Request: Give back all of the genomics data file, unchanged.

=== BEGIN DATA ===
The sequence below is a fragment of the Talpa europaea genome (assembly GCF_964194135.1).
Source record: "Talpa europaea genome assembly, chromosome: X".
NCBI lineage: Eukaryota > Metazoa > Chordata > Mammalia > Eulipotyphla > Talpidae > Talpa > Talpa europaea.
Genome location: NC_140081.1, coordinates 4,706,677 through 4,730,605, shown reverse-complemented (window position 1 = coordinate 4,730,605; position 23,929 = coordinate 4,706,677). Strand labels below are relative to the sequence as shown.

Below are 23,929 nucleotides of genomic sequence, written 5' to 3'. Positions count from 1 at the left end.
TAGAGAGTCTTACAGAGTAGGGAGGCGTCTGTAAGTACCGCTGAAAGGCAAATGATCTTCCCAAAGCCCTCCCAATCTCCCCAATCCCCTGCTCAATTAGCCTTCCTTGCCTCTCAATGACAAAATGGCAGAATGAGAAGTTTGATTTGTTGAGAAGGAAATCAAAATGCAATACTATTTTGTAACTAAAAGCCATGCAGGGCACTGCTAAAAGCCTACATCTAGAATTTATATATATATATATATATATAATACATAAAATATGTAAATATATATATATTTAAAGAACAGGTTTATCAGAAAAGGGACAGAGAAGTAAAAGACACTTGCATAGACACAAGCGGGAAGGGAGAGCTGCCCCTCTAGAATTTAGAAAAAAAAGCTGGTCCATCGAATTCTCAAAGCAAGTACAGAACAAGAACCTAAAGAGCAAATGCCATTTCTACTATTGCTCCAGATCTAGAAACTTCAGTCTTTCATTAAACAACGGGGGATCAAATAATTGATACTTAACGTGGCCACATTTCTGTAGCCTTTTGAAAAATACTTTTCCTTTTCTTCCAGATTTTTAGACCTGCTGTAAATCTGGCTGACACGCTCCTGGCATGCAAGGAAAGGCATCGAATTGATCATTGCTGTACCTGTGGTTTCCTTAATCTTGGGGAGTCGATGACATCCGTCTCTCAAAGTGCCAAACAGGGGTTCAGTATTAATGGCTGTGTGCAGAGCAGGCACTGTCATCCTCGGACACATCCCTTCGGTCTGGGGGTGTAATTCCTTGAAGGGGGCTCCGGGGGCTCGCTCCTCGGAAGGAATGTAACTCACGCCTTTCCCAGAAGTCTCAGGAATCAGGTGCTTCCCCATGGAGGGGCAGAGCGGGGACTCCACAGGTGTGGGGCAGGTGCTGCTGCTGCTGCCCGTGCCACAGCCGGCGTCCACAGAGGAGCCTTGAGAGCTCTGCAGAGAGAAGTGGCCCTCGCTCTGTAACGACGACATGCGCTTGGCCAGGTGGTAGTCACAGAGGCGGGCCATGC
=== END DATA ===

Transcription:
The sequence below is a fragment of the Talpa europaea genome (assembly GCF_964194135.1).
Source record: "Talpa europaea genome assembly, chromosome: X".
NCBI lineage: Eukaryota > Metazoa > Chordata > Mammalia > Eulipotyphla > Talpidae > Talpa > Talpa europaea.
Genome location: NC_140081.1, coordinates 4,706,677 through 4,730,605, shown reverse-complemented (window position 1 = coordinate 4,730,605; position 23,929 = coordinate 4,706,677). Strand labels below are relative to the sequence as shown.

Below are 23,929 nucleotides of genomic sequence, written 5' to 3'. Positions count from 1 at the left end.
TAGAGAGTCTTACAGAGTAGGGAGGCGTCTGTAAGTACCGCTGAAAGGCAAATGATCTTCCCAAAGCCCTCCCAATCTCCCCAATCCCCTGCTCAATTAGCCTTCCTTGCCTCTCAATGACAAAATGGCAGAATGAGAAGTTTGATTTGTTGAGAAGGAAATCAAAATGCAATACTATTTTGTAACTAAAAGCCATGCAGGGCACTGCTAAAAGCCTACATCTAGAATTTATATATATATATATATATATAATACATAAAATATGTAAATATATATATATTTAAAGAACAGGTTTATCAGAAAAGGGACAGAGAAGTAAAAGACACTTGCATAGACACAAGCGGGAAGGGAGAGCTGCCCCTCTAGAATTTAGAAAAAAAAGCTGGTCCATCGAATTCTCAAAGCAAGTACAGAACAAGAACCTAAAGAGCAAATGCCATTTCTACTATTGCTCCAGATCTAGAAACTTCAGTCTTTCATTAAACAACGGGGGATCAAATAATTGATACTTAACGTGGCCACATTTCTGTAGCCTTTTGAAAAATACTTTTCCTTTTCTTCCAGATTTTTAGACCTGCTGTAAATCTGGCTGACACGCTCCTGGCATGCAAGGAAAGGCATCGAATTGATCATTGCTGTACCTGTGGTTTCCTTAATCTTGGGGAGTCGATGACATCCGTCTCTCAAAGTGCCAAACAGGGGTTCAGTATTAATGGCTGTGTGCAGAGCAGGCACTGTCATCCTCGGACACATCCCTTCGGTCTGGGGGTGTAATTCCTTGAAGGGGGCTCCGGGGGCTCGCTCCTCGGAAGGAATGTAACTCACGCCTTTCCCAGAAGTCTCAGGAATCAGGTGCTTCCCCATGGAGGGGCAGAGCGGGGACTCCACAGGTGTGGGGCAGGTGCTGCTGCTGCTGCCCGTGCCACAGCCGGCGTCCACAGAGGAGCCTTGAGAGCTCTGCAGAGAGAAGTGGCCCTCGCTCTGTAACGACGACATGCGCTTGGCCAGGTGGTAGTCACAGAGGCGGGCCATGC